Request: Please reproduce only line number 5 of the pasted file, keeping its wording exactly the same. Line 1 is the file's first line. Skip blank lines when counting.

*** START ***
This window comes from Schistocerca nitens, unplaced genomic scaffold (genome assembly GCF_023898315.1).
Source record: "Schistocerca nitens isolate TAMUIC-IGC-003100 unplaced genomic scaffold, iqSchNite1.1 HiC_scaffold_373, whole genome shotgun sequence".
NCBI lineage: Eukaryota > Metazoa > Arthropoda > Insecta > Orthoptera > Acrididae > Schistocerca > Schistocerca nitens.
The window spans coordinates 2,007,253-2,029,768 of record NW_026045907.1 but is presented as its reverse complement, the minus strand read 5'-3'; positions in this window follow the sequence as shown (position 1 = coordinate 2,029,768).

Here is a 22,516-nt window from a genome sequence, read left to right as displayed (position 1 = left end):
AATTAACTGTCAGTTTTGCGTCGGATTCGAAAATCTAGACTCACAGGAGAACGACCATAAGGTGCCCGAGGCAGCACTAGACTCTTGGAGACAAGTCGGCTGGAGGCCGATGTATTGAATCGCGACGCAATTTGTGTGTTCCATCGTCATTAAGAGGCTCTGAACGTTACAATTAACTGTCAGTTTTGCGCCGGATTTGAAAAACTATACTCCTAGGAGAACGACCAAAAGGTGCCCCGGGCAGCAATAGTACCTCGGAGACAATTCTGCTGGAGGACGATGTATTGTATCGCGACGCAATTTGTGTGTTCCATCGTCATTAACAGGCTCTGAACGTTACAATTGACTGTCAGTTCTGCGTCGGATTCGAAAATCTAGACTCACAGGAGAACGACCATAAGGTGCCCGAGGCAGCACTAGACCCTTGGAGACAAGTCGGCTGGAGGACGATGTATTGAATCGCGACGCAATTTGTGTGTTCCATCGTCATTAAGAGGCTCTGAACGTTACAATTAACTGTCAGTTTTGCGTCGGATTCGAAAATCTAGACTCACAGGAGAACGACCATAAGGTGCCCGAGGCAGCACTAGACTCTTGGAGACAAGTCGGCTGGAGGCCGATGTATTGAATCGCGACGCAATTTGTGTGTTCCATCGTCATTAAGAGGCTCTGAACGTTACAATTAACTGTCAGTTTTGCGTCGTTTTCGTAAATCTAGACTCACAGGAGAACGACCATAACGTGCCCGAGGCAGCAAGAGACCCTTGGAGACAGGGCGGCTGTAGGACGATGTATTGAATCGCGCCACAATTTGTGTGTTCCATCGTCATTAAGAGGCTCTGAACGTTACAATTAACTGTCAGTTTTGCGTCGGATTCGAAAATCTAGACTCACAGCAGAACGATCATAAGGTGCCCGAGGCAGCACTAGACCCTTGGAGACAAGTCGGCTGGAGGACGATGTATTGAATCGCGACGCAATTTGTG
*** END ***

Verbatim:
Here is a 22,516-nt window from a genome sequence, read left to right as displayed (position 1 = left end):